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ETTER, B. (2008): Nepal: Pee proudly for healthy vegetables. IRC Source News. URL [Accessed: 29.07.2010]. PDF

News feature describing the advantages of recycling nutrients from urine in struvite form.


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ETTER, B. (2009): Struvite recovery from urine in Nepal. Intermediate report. Duebendorf: Swiss Federal Institute of Aquatic Science and Technology (Eawag). URL [Accessed: 29.07.2010]. PDF

Preliminary research on the pilot scale struvite reactor developed and operated in the Kathmandu Valley.


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GANTENBEIN, B. ; KHADKA, R. (Editor) (2009): Struvite Recovery from Urine at Community Scale in Nepal Final Project Report Phase I.. Duebendorf and Kathmandu: EAWAG - SANDEC. PDF


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ZANDEE, M.; ETTER, B. (2011): Low-cost Struvite Reactor - Construction Manual. Duebendorf: Swiss Federal Institute of Aquatic Science and Technology (EAWAG). URL [Accessed: 30.11.2011]. PDF

The aim of this publication is to present and discuss the design drawings, from which a struvite precipitation reactor can be built. In addition, a breakdown of the building costs and some suggestions for improvements are presented.


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MEYER, R.; ETTER, B.; UDERT, K. (2011): Low-cost Struvite Reactor - Operation Manual. Duebendorf: Swiss Federal Institute of Aquatic Science and Technology (EAWAG). URL [Accessed: 30.11.2011]. PDF

The described set-up in this manual addresses a low-cost solution for struvite production for processing the urine produced by up to 1600 citizen.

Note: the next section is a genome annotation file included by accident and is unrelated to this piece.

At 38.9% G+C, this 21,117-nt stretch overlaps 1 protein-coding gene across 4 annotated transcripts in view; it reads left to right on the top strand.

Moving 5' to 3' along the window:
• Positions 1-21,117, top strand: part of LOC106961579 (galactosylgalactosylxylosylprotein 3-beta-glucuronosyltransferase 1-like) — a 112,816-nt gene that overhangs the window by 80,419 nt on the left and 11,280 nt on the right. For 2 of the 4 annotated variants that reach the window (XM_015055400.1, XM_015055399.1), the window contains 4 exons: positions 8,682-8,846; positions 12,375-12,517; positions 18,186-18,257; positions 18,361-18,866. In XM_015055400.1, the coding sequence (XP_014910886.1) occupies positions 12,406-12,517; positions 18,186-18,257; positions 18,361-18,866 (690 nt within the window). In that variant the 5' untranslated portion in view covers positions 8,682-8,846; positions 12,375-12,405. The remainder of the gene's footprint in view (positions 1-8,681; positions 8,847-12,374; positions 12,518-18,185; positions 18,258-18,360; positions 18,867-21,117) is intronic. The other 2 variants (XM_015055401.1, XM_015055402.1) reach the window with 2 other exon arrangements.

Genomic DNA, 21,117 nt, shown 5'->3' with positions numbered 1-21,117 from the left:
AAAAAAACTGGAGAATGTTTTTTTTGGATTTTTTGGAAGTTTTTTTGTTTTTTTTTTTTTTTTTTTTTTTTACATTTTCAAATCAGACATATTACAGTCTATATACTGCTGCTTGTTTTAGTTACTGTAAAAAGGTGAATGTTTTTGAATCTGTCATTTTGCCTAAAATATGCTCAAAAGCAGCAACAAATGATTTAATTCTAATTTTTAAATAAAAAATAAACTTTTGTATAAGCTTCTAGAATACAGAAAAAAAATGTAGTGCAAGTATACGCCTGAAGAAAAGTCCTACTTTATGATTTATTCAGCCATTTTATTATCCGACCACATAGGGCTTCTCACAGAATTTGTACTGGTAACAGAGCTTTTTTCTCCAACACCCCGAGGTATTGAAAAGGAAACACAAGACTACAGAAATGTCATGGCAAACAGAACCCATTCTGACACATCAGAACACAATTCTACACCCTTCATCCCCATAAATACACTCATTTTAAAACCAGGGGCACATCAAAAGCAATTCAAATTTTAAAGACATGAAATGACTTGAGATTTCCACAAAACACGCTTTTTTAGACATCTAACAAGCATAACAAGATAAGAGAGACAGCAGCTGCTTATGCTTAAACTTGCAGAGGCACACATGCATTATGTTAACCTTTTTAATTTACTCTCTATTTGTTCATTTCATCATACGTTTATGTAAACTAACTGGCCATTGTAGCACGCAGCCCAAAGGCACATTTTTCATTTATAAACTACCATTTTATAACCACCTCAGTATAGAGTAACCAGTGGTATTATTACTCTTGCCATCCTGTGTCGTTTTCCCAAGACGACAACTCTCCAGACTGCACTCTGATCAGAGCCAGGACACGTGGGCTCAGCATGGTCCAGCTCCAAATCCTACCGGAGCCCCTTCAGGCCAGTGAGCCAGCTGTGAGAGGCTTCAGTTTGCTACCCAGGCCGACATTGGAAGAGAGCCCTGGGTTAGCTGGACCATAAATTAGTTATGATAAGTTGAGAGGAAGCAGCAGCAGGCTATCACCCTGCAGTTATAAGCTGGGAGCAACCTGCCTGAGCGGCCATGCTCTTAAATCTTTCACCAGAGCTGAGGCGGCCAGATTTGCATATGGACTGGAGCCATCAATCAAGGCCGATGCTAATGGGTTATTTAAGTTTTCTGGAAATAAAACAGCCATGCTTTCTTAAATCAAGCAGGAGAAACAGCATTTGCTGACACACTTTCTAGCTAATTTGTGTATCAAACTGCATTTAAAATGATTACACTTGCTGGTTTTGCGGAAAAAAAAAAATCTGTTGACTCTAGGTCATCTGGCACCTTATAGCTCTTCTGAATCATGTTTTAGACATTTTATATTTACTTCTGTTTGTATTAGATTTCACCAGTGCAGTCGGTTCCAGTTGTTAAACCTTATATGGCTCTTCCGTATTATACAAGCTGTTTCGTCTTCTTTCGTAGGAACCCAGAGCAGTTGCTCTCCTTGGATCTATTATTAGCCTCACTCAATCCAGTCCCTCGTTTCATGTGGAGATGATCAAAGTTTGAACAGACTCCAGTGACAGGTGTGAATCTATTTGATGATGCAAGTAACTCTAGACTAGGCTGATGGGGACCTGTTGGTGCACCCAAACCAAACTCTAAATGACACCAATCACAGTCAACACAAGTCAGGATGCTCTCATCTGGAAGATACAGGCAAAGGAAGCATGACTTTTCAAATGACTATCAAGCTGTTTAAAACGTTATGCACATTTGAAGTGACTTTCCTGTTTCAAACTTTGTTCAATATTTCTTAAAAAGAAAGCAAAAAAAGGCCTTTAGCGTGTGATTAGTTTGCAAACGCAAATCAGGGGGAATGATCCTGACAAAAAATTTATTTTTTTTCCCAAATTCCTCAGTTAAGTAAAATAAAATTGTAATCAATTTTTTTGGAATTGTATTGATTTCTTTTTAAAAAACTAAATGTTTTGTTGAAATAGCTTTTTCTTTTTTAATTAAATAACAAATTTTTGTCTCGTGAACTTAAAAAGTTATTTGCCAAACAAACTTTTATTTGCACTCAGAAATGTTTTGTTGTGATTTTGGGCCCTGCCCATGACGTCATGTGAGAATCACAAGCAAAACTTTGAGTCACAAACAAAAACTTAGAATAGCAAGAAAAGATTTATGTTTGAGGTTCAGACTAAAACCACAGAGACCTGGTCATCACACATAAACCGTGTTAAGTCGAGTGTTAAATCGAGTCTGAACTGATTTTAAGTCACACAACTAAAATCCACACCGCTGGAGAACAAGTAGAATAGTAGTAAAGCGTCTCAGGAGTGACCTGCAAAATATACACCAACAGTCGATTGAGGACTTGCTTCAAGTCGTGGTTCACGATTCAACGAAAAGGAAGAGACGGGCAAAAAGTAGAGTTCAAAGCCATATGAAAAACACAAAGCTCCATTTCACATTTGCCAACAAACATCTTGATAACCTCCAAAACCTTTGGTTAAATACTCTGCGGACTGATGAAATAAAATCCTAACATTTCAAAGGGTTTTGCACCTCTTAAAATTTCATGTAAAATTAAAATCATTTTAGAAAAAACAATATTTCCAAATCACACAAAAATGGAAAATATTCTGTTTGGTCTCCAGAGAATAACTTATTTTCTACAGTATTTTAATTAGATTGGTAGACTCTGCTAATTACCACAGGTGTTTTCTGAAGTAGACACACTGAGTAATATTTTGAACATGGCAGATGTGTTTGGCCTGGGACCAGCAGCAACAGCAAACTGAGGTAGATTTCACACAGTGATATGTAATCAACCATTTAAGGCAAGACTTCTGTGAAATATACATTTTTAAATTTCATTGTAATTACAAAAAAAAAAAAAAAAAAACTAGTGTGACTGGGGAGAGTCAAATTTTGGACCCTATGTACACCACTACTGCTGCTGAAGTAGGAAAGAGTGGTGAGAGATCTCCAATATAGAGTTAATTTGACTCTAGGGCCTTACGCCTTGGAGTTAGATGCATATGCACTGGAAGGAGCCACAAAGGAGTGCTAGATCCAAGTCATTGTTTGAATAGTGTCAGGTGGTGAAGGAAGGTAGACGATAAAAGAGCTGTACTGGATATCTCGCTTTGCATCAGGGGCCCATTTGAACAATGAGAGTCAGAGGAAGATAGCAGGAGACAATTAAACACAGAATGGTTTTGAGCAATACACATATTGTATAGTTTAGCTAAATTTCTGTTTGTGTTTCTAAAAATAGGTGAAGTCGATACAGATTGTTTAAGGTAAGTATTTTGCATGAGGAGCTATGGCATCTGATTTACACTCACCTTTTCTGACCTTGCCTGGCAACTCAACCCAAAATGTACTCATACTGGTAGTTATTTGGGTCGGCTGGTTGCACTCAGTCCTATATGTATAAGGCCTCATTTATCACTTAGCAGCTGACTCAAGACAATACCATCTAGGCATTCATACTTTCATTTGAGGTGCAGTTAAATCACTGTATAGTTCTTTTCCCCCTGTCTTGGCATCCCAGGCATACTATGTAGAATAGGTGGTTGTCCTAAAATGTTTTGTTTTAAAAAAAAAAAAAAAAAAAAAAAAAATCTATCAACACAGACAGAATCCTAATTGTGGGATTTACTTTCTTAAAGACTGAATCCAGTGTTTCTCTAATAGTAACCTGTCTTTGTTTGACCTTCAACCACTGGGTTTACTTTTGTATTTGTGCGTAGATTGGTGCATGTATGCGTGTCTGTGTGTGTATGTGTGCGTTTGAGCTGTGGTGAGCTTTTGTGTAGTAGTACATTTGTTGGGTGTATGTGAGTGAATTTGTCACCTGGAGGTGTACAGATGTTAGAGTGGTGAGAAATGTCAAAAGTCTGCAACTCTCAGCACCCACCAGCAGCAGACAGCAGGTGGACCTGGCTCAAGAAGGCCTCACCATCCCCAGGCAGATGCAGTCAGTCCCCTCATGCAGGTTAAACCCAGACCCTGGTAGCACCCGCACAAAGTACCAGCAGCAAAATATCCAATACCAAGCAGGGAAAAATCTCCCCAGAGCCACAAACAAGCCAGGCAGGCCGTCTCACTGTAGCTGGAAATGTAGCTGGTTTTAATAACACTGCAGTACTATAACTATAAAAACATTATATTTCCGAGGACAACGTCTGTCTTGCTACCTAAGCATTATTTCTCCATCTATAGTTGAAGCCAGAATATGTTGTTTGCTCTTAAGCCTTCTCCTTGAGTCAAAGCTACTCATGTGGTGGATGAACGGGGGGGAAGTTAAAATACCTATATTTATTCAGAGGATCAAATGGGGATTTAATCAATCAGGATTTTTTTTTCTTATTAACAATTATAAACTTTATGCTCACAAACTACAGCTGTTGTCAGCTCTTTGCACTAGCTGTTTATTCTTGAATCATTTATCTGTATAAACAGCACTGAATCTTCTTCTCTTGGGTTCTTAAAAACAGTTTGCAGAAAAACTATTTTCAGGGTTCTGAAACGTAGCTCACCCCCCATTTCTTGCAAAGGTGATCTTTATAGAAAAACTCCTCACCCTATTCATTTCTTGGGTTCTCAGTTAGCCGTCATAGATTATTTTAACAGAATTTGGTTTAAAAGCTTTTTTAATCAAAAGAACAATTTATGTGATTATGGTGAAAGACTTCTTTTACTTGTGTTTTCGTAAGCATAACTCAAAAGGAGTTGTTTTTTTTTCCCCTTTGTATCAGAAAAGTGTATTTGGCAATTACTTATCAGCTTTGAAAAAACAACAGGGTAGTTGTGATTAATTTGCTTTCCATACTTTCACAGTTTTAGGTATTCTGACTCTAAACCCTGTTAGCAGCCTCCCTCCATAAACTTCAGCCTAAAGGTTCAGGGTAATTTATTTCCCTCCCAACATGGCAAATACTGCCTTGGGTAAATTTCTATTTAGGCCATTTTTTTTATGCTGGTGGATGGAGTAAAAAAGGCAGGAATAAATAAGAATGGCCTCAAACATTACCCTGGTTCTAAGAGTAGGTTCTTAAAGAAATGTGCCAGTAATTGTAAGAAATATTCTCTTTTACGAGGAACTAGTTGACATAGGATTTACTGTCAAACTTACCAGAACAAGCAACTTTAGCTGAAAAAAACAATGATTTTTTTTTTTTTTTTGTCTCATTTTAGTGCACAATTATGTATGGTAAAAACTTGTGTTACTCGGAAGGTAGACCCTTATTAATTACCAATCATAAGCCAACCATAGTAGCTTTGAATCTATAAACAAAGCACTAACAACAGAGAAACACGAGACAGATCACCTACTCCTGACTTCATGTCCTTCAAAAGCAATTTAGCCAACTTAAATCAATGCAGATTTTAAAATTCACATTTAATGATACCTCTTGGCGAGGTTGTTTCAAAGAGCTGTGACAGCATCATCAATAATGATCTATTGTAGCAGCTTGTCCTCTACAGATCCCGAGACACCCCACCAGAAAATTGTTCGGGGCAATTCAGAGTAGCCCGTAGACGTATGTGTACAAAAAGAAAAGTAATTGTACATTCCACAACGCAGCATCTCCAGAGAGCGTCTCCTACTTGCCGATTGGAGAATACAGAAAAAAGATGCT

Case Studies Library

Reference icon

ETTER, B. (2009): Optimization of low-cost struvite recovery. (= Master thesis). Swiss Federal Institute of Technology Lausanne (EPFL). URL [Accessed: 29.07.2010]. PDF

Complete report on the pilot scale struvite reactor developed and operated in the Kathmandu Valley.


Awareness Raising Material Library

Reference icon

EAWAG (Editor) (2009): Struvite recovery in Kathmandu: A business model for increased food security. Swiss Federal Institute of Aquatic Science and Technology. URL [Accessed: 29.07.2010]. PDF

Poster illustrating the potential of operating struvite recovery as a business for independent fertiliser production.


Reference icon

ETTER, B. (2009): Struvite recovery from urine in Nepal. Poster (in Nepali/English). Duebendorf: Swiss Federal Institute of Aquatic Science and Technology (EAWAG). URL [Accessed: 29.07.2010]. PDF

Poster with an overview on the struvite production process in Nepal, process inputs and outputs.

See document in Nepali


Important Weblinks

http://www.eawag.ch/stun [Accessed: 09.07.2010]

Project website on "Struvite recovery from urine in Nepal" with plenty of downloadable resources.

http://www.ostara.com [Accessed: 09.07.2010]

Commercial large-scale production of struvite from sludge digester supernatant in North America.

http://www.novaquatis.ch [Accessed: 09.07.2010]

Eawag project website on nutrient recovery from source separated urine

http://www.irc.nl/page/46733 [Accessed: 09.07.2010]

IRC Source News article about struvite recovery in Nepal.

http://www.phosphorusfutures.net/ [Accessed: 09.07.2010]

Website of the Global Phosphorus Research Initiative (GPRI), a collaboration between independent research institutes in Europe, Australia and North America. The main objective of the GPRI is to facilitate quality interdisciplinary research on global phosphorus security for future food production. In addition to research, the GPRI also facilitates networking, dialogue and awareness raising among policy makers, industry, scientists and the community on the implications of global phosphorus scarcity and possible solutions.

http://www.eawag.ch/medien/20091119/Struvit_480_DE.mp4 [Accessed: 09.07.2010]

Documentary movie: Sanitation, Food Security and Micro-Enterprise.